The United Kingdom's (UK) acceptance and willingness to use contactless payments may have had a slow beginning, but now there seems to be no stopping this train. The UK's ability to embrace the relatively new payment method is predicted to skyrocket over the coming years, with the average monthly number of contactless payments from adults estimated to rise from two in 2015 to fourteen by 2025. In April 2017, there were over 416 million contactless transactions using debit and credit cards alone, the value of these transactions reaching over 3.9 billion British pounds.
One of the main reasons behind its huge insurgence has not only been convenience, but also the monetary investment financial institutions have made bringing contactless terminals into the United kingdom, with over 490 thousand processing payments in 2017. Another success seen for contactless card payments was their introduction into London transport systems. Revenue made through contactless card payments has almost doubled between January 2016 and September 2017. It is not only in transport where contactless payments have been a huge success. In clothing stores alone, annual spending through this method has seen an increase of over 320 percent in 2017.
In a 2016 survey, 90 percent of participants agreed that not having to enter a PIN in front of others was a benefit of contactless payments. The convenience and speed of PIN-free payments using contactless credit and debit cards have been the main drivers behind its growing success, but they were not the only reasons. Consumers can make payments using their smartphones with Apple and Android Pay and mobile devices through the likes of Google Pay Send and PayPal. Other forms of contactless payments that have arisen include key fobs, smartwatches, wristbands and other devices using near field communication (NFC). Although the adoption of payments using so-called mobile wallets has been slow to take off, we may see a significant change in the near future. Now over half of contactless payment terminals accept Apple Pay transactions and unlike their card equivalent there is no maximum spend. It is perhaps no surprise that this new wave of mobile payments will most likely be driven by the young, with approximately 60 percent of Apple and Android Pay users being under the age of 34 as of 2016.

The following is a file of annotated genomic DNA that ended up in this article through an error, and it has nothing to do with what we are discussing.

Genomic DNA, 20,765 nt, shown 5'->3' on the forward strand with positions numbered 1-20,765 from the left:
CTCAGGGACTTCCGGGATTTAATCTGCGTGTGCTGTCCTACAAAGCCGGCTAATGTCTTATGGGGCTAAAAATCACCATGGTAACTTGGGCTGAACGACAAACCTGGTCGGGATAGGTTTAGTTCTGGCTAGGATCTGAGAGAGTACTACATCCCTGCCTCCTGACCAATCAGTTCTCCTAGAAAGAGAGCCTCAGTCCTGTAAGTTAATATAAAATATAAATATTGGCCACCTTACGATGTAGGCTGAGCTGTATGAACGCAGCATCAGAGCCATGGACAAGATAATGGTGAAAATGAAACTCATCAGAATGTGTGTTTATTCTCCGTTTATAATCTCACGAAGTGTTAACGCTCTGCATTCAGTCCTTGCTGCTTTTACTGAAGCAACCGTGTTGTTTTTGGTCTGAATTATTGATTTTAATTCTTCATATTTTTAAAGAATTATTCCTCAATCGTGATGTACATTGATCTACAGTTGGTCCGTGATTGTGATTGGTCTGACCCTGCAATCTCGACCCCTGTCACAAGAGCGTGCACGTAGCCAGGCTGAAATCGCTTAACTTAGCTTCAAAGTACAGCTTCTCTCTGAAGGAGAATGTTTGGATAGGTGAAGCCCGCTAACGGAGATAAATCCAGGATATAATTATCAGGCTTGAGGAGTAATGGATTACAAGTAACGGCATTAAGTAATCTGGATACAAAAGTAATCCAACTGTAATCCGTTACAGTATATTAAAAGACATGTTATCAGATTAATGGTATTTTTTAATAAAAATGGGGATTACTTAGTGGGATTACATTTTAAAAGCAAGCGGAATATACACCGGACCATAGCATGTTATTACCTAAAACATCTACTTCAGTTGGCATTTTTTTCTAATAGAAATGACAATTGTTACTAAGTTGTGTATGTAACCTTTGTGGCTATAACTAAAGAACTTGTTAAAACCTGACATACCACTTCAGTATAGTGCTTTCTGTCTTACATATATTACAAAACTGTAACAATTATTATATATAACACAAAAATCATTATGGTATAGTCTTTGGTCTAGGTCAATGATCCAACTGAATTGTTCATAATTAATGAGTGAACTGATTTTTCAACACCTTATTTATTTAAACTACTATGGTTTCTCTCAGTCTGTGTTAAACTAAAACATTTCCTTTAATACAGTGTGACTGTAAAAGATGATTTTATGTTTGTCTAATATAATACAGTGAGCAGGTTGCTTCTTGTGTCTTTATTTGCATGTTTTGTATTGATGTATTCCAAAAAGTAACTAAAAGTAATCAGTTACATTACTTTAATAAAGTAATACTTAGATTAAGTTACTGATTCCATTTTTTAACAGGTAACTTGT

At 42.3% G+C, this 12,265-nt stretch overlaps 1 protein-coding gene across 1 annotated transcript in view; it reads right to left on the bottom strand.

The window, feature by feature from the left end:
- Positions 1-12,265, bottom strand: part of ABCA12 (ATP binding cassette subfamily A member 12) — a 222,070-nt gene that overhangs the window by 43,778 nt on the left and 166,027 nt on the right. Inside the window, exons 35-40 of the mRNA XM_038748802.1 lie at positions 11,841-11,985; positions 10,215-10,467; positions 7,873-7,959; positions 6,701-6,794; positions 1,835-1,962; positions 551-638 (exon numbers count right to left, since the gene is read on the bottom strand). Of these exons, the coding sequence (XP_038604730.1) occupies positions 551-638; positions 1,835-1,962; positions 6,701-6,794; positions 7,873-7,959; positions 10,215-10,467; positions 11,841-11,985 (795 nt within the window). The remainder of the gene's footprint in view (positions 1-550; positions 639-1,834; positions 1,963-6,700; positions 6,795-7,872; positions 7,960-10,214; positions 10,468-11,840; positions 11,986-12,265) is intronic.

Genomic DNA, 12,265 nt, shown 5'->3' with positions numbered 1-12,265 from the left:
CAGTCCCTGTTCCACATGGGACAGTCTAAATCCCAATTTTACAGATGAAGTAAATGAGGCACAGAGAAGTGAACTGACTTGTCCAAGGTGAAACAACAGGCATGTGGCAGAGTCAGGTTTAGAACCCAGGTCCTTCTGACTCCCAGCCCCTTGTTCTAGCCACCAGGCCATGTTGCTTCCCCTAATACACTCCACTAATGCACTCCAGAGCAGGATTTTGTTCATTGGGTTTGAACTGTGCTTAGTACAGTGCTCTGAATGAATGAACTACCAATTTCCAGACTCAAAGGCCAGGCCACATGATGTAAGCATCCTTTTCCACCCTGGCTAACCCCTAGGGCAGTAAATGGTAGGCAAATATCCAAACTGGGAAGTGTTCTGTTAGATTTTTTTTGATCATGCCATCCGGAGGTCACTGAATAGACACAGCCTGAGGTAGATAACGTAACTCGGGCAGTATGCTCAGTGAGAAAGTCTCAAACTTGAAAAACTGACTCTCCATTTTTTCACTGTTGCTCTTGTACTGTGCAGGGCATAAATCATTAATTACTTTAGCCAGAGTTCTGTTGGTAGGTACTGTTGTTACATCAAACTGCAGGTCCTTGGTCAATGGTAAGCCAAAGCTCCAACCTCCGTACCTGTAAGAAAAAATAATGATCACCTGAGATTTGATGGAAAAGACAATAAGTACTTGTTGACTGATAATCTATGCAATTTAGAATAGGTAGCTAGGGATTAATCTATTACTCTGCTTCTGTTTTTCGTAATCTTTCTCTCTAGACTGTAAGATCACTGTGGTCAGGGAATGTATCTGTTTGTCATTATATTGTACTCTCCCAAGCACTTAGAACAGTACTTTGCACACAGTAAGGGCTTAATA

Although there is no daily limit as to the amount of times a consumer can use their contactless card, there is a maximum transaction spend of thirty British pounds. The main reason behind this was the risk of fraud, although a study conducted found that only 2.7 pence of every one hundred British pounds spent in the United Kingdom using contactless cards was deemed to be fraudulent in 2016. In spite of this, almost one quarter of respondents to a 2016 survey believed being contactless made card fraud too easy. With so little fraud and so much convenience it appears that contactless is the future of payments, but by what method we have yet to see.
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In the following 4 chapters, you will quickly find the 19 most important statistics relating to "Contactless payments UK".